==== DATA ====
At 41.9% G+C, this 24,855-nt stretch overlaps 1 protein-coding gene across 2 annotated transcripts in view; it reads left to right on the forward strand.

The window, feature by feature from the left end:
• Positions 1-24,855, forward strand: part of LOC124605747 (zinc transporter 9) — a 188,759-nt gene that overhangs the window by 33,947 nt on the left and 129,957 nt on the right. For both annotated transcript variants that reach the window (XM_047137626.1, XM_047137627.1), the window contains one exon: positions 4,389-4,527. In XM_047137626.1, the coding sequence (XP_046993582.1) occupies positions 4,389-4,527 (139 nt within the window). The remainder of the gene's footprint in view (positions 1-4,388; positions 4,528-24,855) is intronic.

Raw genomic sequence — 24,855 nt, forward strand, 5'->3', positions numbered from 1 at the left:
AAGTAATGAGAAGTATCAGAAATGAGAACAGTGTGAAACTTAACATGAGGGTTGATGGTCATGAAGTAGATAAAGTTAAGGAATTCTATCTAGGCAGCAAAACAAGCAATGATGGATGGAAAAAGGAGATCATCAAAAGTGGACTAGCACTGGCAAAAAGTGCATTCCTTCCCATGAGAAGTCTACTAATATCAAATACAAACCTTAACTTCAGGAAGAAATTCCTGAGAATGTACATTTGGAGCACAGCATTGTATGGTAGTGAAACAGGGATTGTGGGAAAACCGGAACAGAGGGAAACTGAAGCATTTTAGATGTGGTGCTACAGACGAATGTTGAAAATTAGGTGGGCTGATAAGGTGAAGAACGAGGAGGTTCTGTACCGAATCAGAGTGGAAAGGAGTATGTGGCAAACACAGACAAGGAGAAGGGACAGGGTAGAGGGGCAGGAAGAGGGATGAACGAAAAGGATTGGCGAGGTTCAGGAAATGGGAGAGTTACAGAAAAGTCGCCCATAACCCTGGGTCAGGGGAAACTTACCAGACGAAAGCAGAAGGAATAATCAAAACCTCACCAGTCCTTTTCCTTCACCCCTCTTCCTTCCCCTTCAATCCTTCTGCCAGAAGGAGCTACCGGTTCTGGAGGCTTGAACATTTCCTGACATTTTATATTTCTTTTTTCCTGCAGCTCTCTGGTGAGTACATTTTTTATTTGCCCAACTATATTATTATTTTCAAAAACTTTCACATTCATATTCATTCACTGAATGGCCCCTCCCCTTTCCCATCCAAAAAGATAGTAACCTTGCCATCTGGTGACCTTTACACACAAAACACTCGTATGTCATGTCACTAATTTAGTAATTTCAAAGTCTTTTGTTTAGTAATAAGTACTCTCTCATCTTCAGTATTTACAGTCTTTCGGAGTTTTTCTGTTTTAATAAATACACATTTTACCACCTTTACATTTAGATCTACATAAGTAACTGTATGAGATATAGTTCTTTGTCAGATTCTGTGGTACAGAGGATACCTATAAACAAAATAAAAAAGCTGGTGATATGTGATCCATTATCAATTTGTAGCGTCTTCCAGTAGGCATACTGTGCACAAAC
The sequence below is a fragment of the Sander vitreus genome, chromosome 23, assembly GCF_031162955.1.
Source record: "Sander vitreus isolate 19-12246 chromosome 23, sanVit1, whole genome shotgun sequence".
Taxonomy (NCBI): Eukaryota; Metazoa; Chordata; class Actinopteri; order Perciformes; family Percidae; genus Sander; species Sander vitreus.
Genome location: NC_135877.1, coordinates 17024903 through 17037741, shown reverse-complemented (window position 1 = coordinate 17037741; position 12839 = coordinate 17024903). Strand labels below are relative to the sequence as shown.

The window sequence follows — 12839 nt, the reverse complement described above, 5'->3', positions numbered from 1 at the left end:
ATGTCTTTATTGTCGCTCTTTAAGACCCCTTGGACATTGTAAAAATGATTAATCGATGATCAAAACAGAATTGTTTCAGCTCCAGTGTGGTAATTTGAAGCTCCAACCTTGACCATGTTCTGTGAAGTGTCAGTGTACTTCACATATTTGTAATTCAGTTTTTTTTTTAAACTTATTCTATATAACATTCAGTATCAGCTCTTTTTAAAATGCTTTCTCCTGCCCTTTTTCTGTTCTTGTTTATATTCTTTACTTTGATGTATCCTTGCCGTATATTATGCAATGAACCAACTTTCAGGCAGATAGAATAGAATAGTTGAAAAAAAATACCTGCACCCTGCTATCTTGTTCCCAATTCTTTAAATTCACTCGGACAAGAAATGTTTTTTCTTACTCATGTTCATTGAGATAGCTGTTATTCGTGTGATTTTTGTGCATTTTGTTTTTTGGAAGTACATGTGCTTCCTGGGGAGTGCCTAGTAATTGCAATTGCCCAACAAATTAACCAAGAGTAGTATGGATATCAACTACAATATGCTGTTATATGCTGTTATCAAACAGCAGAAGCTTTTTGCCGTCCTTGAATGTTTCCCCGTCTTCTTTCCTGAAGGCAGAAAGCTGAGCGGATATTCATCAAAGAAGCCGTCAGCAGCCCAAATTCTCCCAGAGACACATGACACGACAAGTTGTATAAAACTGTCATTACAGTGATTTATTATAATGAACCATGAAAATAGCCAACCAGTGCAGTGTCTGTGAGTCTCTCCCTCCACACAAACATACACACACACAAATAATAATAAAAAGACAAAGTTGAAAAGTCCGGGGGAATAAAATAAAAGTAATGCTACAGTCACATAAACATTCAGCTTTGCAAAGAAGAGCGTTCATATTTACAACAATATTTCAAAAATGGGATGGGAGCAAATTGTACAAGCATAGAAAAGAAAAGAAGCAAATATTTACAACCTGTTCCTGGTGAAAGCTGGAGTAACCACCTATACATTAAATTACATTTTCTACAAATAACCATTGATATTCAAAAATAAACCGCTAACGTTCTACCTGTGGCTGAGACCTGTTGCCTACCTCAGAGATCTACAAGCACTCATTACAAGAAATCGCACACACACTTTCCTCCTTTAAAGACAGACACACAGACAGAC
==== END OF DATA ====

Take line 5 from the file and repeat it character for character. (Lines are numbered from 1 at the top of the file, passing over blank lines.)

AAGTAATGAGAAGTATCAGAAATGAGAACAGTGTGAAACTTAACATGAGGGTTGATGGTCATGAAGTAGATAAAGTTAAGGAATTCTATCTAGGCAGCAAAACAAGCAATGATGGATGGAAAAAGGAGATCATCAAAAGTGGACTAGCACTGGCAAAAAGTGCATTCCTTCCCATGAGAAGTCTACTAATATCAAATACAAACCTTAACTTCAGGAAGAAATTCCTGAGAATGTACATTTGGAGCACAGCATTGTATGGTAGTGAAACAGGGATTGTGGGAAAACCGGAACAGAGGGAAACTGAAGCATTTTAGATGTGGTGCTACAGACGAATGTTGAAAATTAGGTGGGCTGATAAGGTGAAGAACGAGGAGGTTCTGTACCGAATCAGAGTGGAAAGGAGTATGTGGCAAACACAGACAAGGAGAAGGGACAGGGTAGAGGGGCAGGAAGAGGGATGAACGAAAAGGATTGGCGAGGTTCAGGAAATGGGAGAGTTACAGAAAAGTCGCCCATAACCCTGGGTCAGGGGAAACTTACCAGACGAAAGCAGAAGGAATAATCAAAACCTCACCAGTCCTTTTCCTTCACCCCTCTTCCTTCCCCTTCAATCCTTCTGCCAGAAGGAGCTACCGGTTCTGGAGGCTTGAACATTTCCTGACATTTTATATTTCTTTTTTCCTGCAGCTCTCTGGTGAGTACATTTTTTATTTGCCCAACTATATTATTATTTTCAAAAACTTTCACATTCATATTCATTCACTGAATGGCCCCTCCCCTTTCCCATCCAAAAAGATAGTAACCTTGCCATCTGGTGACCTTTACACACAAAACACTCGTATGTCATGTCACTAATTTAGTAATTTCAAAGTCTTTTGTTTAGTAATAAGTACTCTCTCATCTTCAGTATTTACAGTCTTTCGGAGTTTTTCTGTTTTAATAAATACACATTTTACCACCTTTACATTTAGATCTACATAAGTAACTGTATGAGATATAGTTCTTTGTCAGATTCTGTGGTACAGAGGATACCTATAAACAAAATAAAAAAGCTGGTGATATGTGATCCATTATCAATTTGTAGCGTCTTCCAGTAGGCATACTGTGCACAAAC